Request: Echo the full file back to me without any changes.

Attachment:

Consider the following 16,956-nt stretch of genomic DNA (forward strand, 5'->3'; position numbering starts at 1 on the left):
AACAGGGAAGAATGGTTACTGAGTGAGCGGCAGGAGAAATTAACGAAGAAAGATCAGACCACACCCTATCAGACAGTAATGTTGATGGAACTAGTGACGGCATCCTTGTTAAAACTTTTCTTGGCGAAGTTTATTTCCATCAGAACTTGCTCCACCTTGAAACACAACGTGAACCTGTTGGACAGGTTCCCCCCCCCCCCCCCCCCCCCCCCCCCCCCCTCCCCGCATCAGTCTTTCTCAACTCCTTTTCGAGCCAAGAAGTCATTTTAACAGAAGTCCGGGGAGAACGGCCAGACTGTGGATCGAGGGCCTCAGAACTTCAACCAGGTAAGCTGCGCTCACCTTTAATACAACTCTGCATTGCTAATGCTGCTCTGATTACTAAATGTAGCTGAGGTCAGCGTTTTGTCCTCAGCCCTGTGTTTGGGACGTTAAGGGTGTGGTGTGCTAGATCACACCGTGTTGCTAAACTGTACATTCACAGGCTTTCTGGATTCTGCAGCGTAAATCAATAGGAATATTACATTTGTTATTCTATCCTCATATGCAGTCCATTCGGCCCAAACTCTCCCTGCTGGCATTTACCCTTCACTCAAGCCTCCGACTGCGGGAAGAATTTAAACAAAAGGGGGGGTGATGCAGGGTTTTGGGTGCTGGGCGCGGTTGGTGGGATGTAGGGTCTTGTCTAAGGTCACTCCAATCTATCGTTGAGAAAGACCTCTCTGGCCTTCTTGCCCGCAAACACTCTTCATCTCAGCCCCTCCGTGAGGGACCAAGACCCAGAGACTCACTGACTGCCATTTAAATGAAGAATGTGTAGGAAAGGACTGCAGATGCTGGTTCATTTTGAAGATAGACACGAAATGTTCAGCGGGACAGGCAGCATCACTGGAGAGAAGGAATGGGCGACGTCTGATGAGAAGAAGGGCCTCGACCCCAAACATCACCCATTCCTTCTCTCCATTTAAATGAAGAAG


Consider the following 16,956-nt stretch of genomic DNA (forward strand, 5'->3'; position numbering starts at 1 on the left):
AACAGGGAAGAATGGTTACTGAGTGAGCGGCAGGAGAAATTAACGAAGAAAGATCAGACCACACCCTATCAGACAGTAATGTTGATGGAACTAGTGACGGCATCCTTGTTAAAACTTTTCTTGGCGAAGTTTATTTCCATCAGAACTTGCTCCACCTTGAAACACAACGTGAACCTGTTGGACAGGTTCCCCCCCCCCCCCCCCCCCCCCCCCCCCCCCTCCCCGCATCAGTCTTTCTCAACTCCTTTTCGAGCCAAGAAGTCATTTTAACAGAAGTCCGGGGAGAACGGCCAGACTGTGGATCGAGGGCCTCAGAACTTCAACCAGGTAAGCTGCGCTCACCTTTAATACAACTCTGCATTGCTAATGCTGCTCTGATTACTAAATGTAGCTGAGGTCAGCGTTTTGTCCTCAGCCCTGTGTTTGGGACGTTAAGGGTGTGGTGTGCTAGATCACACCGTGTTGCTAAACTGTACATTCACAGGCTTTCTGGATTCTGCAGCGTAAATCAATAGGAATATTACATTTGTTATTCTATCCTCATATGCAGTCCATTCGGCCCAAACTCTCCCTGCTGGCATTTACCCTTCACTCAAGCCTCCGACTGCGGGAAGAATTTAAACAAAAGGGGGGGTGATGCAGGGTTTTGGGTGCTGGGCGCGGTTGGTGGGATGTAGGGTCTTGTCTAAGGTCACTCCAATCTATCGTTGAGAAAGACCTCTCTGGCCTTCTTGCCCGCAAACACTCTTCATCTCAGCCCCTCCGTGAGGGACCAAGACCCAGAGACTCACTGACTGCCATTTAAATGAAGAATGTGTAGGAAAGGACTGCAGATGCTGGTTCATTTTGAAGATAGACACGAAATGTTCAGCGGGACAGGCAGCATCACTGGAGAGAAGGAATGGGCGACGTCTGATGAGAAGAAGGGCCTCGACCCCAAACATCACCCATTCCTTCTCTCCATTTAAATGAAGAAG